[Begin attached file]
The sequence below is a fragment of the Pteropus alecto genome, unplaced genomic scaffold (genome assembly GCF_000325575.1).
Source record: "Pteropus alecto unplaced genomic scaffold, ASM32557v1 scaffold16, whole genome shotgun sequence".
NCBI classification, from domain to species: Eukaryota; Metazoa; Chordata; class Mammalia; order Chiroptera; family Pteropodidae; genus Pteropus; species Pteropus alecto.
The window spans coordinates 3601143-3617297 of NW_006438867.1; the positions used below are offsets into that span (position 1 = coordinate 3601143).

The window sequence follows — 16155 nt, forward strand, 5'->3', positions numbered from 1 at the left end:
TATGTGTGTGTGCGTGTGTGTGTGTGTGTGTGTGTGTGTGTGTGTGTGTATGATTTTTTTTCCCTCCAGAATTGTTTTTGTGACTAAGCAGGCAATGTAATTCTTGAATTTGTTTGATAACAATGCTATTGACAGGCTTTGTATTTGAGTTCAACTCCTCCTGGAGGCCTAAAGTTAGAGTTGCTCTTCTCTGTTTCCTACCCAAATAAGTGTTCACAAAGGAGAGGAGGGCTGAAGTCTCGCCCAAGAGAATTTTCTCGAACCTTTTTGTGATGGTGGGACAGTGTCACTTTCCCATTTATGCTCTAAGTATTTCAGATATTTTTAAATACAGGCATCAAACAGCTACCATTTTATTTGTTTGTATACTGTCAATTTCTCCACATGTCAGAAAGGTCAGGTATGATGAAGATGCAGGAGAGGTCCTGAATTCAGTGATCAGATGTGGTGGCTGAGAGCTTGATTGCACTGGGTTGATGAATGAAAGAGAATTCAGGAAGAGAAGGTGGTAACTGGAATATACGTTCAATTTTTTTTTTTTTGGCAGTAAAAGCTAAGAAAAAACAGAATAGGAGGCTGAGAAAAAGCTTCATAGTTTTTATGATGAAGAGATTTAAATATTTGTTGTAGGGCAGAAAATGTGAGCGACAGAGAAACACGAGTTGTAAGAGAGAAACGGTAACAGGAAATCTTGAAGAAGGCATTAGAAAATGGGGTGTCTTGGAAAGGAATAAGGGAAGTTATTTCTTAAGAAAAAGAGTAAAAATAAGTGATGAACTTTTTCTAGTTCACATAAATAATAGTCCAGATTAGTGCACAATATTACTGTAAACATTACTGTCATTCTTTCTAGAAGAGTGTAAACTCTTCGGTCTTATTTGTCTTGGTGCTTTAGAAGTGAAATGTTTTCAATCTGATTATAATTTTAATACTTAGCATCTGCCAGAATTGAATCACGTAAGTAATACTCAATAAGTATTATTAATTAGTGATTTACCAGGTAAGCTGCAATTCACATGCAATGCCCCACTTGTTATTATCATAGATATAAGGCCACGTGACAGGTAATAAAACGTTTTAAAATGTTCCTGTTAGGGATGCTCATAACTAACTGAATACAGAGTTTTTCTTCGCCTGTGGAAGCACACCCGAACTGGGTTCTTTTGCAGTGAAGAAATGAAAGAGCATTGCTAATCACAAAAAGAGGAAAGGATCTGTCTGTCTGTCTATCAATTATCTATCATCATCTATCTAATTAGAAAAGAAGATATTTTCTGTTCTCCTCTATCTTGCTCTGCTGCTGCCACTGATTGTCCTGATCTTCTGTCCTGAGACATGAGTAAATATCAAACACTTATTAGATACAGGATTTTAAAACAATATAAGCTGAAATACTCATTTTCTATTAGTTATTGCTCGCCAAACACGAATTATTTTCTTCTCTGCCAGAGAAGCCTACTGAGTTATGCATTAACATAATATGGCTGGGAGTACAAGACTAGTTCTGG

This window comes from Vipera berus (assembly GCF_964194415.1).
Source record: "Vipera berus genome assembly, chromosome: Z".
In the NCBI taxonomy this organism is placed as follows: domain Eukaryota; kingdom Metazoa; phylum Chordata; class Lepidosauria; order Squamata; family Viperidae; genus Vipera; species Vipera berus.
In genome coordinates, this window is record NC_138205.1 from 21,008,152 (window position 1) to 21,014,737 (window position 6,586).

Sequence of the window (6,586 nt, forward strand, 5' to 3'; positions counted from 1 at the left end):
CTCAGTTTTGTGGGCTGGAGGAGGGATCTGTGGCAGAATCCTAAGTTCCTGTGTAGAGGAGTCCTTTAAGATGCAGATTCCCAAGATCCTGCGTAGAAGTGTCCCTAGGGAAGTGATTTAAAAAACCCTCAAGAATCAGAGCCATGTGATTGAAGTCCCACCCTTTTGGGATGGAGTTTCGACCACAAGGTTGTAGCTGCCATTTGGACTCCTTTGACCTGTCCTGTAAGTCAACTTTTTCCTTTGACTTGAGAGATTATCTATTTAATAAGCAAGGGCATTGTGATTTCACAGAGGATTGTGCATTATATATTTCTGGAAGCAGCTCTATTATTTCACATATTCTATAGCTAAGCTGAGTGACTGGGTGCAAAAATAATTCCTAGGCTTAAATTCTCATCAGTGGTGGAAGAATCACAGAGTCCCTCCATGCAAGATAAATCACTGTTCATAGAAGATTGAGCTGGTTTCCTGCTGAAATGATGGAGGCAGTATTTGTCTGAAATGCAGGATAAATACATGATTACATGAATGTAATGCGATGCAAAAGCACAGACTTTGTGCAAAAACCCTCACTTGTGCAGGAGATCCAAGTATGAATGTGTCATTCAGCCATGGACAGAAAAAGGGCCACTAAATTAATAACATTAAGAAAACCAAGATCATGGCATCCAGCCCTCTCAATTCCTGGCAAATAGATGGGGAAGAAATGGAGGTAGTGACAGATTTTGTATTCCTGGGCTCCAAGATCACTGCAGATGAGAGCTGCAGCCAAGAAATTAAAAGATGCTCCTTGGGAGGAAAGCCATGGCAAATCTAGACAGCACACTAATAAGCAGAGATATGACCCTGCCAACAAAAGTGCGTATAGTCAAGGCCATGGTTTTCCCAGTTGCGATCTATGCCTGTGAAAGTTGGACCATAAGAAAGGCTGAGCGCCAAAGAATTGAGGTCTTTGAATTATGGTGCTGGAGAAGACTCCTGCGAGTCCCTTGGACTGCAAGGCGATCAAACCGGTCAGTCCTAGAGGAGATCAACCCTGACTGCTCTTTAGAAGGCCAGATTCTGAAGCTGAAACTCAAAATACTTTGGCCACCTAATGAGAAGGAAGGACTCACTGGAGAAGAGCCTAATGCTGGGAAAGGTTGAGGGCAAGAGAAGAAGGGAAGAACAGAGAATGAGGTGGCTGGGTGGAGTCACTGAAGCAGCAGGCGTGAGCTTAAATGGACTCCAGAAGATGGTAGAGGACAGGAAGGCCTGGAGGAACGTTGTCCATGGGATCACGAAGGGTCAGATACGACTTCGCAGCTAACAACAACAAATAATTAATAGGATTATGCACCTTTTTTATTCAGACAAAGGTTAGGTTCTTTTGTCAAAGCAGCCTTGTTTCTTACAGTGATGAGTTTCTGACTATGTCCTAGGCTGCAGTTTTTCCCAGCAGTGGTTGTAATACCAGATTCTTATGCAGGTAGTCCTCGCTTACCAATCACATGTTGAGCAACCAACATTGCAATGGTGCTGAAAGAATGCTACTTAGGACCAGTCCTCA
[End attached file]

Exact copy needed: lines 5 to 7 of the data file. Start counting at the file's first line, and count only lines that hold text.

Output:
The window sequence follows — 16155 nt, forward strand, 5'->3', positions numbered from 1 at the left end:
TATGTGTGTGTGCGTGTGTGTGTGTGTGTGTGTGTGTGTGTGTGTGTGTATGATTTTTTTTCCCTCCAGAATTGTTTTTGTGACTAAGCAGGCAATGTAATTCTTGAATTTGTTTGATAACAATGCTATTGACAGGCTTTGTATTTGAGTTCAACTCCTCCTGGAGGCCTAAAGTTAGAGTTGCTCTTCTCTGTTTCCTACCCAAATAAGTGTTCACAAAGGAGAGGAGGGCTGAAGTCTCGCCCAAGAGAATTTTCTCGAACCTTTTTGTGATGGTGGGACAGTGTCACTTTCCCATTTATGCTCTAAGTATTTCAGATATTTTTAAATACAGGCATCAAACAGCTACCATTTTATTTGTTTGTATACTGTCAATTTCTCCACATGTCAGAAAGGTCAGGTATGATGAAGATGCAGGAGAGGTCCTGAATTCAGTGATCAGATGTGGTGGCTGAGAGCTTGATTGCACTGGGTTGATGAATGAAAGAGAATTCAGGAAGAGAAGGTGGTAACTGGAATATACGTTCAATTTTTTTTTTTTTGGCAGTAAAAGCTAAGAAAAAACAGAATAGGAGGCTGAGAAAAAGCTTCATAGTTTTTATGATGAAGAGATTTAAATATTTGTTGTAGGGCAGAAAATGTGAGCGACAGAGAAACACGAGTTGTAAGAGAGAAACGGTAACAGGAAATCTTGAAGAAGGCATTAGAAAATGGGGTGTCTTGGAAAGGAATAAGGGAAGTTATTTCTTAAGAAAAAGAGTAAAAATAAGTGATGAACTTTTTCTAGTTCACATAAATAATAGTCCAGATTAGTGCACAATATTACTGTAAACATTACTGTCATTCTTTCTAGAAGAGTGTAAACTCTTCGGTCTTATTTGTCTTGGTGCTTTAGAAGTGAAATGTTTTCAATCTGATTATAATTTTAATACTTAGCATCTGCCAGAATTGAATCACGTAAGTAATACTCAATAAGTATTATTAATTAGTGATTTACCAGGTAAGCTGCAATTCACATGCAATGCCCCACTTGTTATTATCATAGATATAAGGCCACGTGACAGGTAATAAAACGTTTTAAAATGTTCCTGTTAGGGATGCTCATAACTAACTGAATACAGAGTTTTTCTTCGCCTGTGGAAGCACACCCGAACTGGGTTCTTTTGCAGTGAAGAAATGAAAGAGCATTGCTAATCACAAAAAGAGGAAAGGATCTGTCTGTCTGTCTATCAATTATCTATCATCATCTATCTAATTAGAAAAGAAGATATTTTCTGTTCTCCTCTATCTTGCTCTGCTGCTGCCACTGATTGTCCTGATCTTCTGTCCTGAGACATGAGTAAATATCAAACACTTATTAGATACAGGATTTTAAAACAATATAAGCTGAAATACTCATTTTCTATTAGTTATTGCTCGCCAAACACGAATTATTTTCTTCTCTGCCAGAGAAGCCTACTGAGTTATGCATTAACATAATATGGCTGGGAGTACAAGACTAGTTCTGG

This window comes from Vipera berus (assembly GCF_964194415.1).